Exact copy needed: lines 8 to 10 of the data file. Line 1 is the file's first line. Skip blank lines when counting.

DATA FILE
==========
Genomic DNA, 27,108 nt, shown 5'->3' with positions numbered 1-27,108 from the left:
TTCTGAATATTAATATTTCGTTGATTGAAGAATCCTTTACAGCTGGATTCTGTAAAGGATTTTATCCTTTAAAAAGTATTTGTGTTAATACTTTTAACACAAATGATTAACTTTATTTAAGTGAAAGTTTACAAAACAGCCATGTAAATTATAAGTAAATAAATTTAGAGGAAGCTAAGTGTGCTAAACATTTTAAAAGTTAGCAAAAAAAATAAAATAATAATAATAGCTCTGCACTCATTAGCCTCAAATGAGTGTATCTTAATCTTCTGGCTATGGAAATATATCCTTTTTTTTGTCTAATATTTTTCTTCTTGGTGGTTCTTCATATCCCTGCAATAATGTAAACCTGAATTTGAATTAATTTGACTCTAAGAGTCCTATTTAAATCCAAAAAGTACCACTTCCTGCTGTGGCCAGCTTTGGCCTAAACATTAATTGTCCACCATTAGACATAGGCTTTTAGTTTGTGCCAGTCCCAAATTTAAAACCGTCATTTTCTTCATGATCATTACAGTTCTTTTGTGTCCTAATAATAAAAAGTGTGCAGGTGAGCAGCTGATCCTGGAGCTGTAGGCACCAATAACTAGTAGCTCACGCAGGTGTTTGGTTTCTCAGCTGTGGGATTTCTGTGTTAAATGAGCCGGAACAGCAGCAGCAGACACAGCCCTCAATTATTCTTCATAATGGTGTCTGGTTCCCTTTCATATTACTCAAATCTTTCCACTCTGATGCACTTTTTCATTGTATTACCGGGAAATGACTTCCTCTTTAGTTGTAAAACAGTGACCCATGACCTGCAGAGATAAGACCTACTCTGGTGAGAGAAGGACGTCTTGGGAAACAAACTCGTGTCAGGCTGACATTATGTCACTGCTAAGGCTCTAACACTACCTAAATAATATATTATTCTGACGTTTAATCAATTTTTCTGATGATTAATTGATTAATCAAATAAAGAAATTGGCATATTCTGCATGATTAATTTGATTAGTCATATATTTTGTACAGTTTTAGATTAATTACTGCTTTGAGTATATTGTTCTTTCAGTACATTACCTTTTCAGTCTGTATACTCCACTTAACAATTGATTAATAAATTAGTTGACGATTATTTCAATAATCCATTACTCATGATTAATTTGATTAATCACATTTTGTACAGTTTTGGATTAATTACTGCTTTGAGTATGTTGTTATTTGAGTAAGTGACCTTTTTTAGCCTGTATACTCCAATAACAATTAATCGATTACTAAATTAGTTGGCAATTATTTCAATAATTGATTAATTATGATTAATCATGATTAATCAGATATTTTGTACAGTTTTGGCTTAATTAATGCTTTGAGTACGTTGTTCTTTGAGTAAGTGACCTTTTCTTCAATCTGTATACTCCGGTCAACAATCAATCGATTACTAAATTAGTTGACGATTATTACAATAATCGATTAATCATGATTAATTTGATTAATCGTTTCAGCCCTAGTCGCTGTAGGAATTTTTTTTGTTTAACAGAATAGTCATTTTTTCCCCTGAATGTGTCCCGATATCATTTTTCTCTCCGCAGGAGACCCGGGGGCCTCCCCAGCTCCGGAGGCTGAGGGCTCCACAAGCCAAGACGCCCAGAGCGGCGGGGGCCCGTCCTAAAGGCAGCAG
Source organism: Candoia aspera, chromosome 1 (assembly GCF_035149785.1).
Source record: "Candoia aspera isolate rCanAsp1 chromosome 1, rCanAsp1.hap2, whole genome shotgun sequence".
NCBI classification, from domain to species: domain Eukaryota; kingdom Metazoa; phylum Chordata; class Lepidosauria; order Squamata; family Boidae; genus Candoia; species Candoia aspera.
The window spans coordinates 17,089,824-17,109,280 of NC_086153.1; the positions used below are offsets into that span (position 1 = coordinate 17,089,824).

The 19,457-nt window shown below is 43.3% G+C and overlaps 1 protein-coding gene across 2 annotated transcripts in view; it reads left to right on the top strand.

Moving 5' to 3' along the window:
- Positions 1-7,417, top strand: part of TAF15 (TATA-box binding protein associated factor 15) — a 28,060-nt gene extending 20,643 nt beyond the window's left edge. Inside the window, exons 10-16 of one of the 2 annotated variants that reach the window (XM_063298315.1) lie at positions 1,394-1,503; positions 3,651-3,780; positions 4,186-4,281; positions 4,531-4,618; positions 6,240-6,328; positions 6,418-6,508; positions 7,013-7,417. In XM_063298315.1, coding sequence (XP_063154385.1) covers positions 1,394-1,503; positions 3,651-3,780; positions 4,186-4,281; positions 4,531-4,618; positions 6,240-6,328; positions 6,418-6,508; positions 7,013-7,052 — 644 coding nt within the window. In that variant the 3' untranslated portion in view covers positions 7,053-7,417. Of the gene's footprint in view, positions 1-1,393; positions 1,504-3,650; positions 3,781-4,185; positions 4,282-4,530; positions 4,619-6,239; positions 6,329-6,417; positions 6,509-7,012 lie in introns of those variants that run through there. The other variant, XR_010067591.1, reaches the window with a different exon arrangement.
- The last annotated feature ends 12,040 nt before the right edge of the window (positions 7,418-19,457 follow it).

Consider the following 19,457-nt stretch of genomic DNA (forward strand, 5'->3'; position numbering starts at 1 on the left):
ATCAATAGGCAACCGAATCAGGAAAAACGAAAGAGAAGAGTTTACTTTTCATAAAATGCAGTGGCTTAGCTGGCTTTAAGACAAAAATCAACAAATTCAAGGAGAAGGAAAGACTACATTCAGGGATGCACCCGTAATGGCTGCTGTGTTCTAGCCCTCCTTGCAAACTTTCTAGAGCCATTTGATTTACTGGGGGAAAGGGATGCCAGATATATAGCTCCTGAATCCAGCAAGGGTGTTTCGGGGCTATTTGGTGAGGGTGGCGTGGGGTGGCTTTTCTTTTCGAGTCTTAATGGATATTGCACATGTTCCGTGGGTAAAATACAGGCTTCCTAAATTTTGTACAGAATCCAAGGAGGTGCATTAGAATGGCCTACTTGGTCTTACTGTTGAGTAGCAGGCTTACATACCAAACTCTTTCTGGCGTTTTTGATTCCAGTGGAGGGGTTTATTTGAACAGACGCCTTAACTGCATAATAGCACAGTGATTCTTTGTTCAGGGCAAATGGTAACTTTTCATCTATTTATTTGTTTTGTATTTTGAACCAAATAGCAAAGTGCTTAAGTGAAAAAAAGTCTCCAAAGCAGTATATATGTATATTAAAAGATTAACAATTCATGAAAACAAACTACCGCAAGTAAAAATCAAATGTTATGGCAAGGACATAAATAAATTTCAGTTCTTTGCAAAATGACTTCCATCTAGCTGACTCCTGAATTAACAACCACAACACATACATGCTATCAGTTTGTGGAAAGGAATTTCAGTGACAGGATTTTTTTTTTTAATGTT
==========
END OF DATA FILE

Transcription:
Moving 5' to 3' along the window:
- Positions 1-7,417, top strand: part of TAF15 (TATA-box binding protein associated factor 15) — a 28,060-nt gene extending 20,643 nt beyond the window's left edge. Inside the window, exons 10-16 of one of the 2 annotated variants that reach the window (XM_063298315.1) lie at positions 1,394-1,503; positions 3,651-3,780; positions 4,186-4,281; positions 4,531-4,618; positions 6,240-6,328; positions 6,418-6,508; positions 7,013-7,417. In XM_063298315.1, coding sequence (XP_063154385.1) covers positions 1,394-1,503; positions 3,651-3,780; positions 4,186-4,281; positions 4,531-4,618; positions 6,240-6,328; positions 6,418-6,508; positions 7,013-7,052 — 644 coding nt within the window. In that variant the 3' untranslated portion in view covers positions 7,053-7,417. Of the gene's footprint in view, positions 1-1,393; positions 1,504-3,650; positions 3,781-4,185; positions 4,282-4,530; positions 4,619-6,239; positions 6,329-6,417; positions 6,509-7,012 lie in introns of those variants that run through there. The other variant, XR_010067591.1, reaches the window with a different exon arrangement.
- The last annotated feature ends 12,040 nt before the right edge of the window (positions 7,418-19,457 follow it).